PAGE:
CARP was invited by the National Seniors Council to participate in a day-long consultation on issues affecting volunteerism as well as positive and active aging in older Canadians. This gathering of national organizations was the culmination of a series of eight country-wide consultations with citizens and community groups over the past year to understand the issues and collect ideas on how to facilitate and sustain volunteering as well as the positive and active aging of the population.
The first part of the day focused on Volunteerism. There was universal appreciation of the importance of volunteerism to a healthy and productive society, which makes it imperative that barriers to volunteerism be addressed. According to the research provided by the Seniors Council, the value of volunteer work in Canada is estimated to be greater than $14 billion annually. The research goes on to point out that in 2007, approximately 12.5 million Canadians volunteered formally (generally through community and non-profit organizations) and contributed over 2.1 billion hours of time, the equivalent of 1.1 million full time employees.
The discussions covered a number of topics. Volunteerism is on a declining trend among older Canadians, although it is worth noting that overall, women aged 65-74 volunteer at a higher rate (56%) than any other age cohort, and men in the same age cohort contribute the greatest average number of hours of service (240) annually.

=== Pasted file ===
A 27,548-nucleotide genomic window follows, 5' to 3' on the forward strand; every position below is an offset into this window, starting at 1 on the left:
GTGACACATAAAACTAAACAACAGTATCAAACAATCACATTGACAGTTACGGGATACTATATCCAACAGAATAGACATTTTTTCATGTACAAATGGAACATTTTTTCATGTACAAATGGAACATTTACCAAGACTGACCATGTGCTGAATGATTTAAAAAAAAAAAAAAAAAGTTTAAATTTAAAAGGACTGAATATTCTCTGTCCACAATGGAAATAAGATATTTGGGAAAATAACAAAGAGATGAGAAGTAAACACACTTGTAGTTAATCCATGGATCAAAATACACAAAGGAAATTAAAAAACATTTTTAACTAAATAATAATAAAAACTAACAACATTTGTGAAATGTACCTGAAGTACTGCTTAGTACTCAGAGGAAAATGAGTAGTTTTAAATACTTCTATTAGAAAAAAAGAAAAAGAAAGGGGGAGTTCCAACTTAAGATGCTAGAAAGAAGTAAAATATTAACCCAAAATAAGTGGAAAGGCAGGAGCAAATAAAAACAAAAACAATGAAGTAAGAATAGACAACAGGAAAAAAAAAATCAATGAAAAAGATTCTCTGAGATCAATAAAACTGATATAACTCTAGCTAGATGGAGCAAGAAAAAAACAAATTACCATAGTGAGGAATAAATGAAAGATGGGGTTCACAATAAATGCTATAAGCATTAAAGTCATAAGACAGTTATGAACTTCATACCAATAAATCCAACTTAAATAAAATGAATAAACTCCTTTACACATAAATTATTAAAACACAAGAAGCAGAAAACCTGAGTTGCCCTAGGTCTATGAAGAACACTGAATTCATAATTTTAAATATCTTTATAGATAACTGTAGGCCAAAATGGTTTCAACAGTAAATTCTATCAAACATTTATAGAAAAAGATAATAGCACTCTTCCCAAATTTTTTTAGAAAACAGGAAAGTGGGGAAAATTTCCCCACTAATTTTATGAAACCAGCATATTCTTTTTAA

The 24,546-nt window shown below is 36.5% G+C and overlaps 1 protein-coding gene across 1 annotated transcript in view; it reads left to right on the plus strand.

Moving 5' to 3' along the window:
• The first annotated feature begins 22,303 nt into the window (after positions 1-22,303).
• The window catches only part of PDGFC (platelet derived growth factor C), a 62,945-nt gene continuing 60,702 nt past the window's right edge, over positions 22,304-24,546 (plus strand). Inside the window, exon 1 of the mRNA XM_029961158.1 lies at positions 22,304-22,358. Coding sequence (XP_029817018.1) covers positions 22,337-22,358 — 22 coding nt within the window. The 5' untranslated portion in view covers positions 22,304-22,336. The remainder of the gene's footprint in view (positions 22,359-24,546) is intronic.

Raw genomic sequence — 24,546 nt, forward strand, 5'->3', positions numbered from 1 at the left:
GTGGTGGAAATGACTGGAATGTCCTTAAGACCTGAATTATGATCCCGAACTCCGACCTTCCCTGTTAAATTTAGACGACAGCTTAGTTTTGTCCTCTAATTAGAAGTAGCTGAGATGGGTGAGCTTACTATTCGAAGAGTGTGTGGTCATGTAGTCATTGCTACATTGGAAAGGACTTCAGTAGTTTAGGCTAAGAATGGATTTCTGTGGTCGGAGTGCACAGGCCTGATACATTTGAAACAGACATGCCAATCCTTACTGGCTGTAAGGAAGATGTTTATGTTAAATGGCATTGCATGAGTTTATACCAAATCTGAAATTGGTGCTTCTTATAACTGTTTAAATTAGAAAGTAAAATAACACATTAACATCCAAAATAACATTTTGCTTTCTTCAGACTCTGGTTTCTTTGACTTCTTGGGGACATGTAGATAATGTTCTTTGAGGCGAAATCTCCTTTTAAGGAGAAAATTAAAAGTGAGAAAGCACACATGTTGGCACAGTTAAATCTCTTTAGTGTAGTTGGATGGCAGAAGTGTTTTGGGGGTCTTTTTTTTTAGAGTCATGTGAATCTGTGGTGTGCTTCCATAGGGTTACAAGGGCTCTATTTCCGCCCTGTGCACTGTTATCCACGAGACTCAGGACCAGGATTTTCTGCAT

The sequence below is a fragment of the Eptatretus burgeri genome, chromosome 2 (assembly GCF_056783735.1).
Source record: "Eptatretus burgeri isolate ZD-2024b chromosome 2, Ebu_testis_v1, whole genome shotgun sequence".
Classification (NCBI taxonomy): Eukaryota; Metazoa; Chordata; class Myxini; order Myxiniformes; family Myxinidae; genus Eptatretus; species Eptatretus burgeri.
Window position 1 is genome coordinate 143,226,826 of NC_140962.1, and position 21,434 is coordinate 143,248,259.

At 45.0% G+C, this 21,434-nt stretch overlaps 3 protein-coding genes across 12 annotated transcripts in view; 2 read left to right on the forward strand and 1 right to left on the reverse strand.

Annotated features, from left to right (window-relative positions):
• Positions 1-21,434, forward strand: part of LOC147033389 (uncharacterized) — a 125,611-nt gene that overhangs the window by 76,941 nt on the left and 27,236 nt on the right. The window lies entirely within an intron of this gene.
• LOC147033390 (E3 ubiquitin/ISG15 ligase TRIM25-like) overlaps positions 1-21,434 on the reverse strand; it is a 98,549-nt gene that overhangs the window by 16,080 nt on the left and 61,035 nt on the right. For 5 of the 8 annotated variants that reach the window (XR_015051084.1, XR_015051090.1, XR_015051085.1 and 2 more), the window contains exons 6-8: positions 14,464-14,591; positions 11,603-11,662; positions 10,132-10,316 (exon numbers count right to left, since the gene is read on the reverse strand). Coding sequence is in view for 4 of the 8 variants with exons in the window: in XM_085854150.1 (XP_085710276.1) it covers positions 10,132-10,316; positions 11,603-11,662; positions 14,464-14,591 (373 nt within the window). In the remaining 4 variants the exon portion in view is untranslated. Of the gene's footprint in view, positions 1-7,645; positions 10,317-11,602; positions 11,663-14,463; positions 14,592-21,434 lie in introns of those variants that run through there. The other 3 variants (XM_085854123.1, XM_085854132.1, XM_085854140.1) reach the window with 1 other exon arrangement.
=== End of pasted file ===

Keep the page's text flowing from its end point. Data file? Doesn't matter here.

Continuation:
The “baby boomer” cohort isn’t volunteering to the same degree, or for the same causes or reasons, as the preceding generation. Boomers tend to give more time to education and research organizations, whereas seniors tend to do more with religious organizations, hospitals and service organizations. Boomers also tend to want volunteer opportunities that serve personal needs and interests. These differing motivations and the declining volunteer hours of the older cohort are leading to a gap in services traditionally provided by the seniors.
Other factors are also coming into play. Concerns about the shifting economy, financial security and pension shortfalls are leading both the older cohort and Boomers to seek a return to paid employment, or to stay in the workforce longer are having a negative impact on the number of hours available for volunteer engagement.
In the regional consultations and at the National consultation participants noted the circular relationship between volunteering and positive and active aging. One tends to lead to the other.
The second half of the day focused on the subject of Active and Positive Aging, generally understood to mean to continuing participation in social, economic, cultural, spiritual and community affairs. It includes anything conducive to making positive and productive social whether that is achieved through paid work, volunteering or caregiving. The consensus is that it is not just being physically active.
It was encouraging to see that CARP has common cause with other national organizations with regards to the spirit of “Zoomerism” and the issues and initiatives that CARP has been supporting—age friendly communities, lifelong learning, inter-generational activities, community engagement, aging in place, accessibility and inclusiveness, getting involved in social issues etc.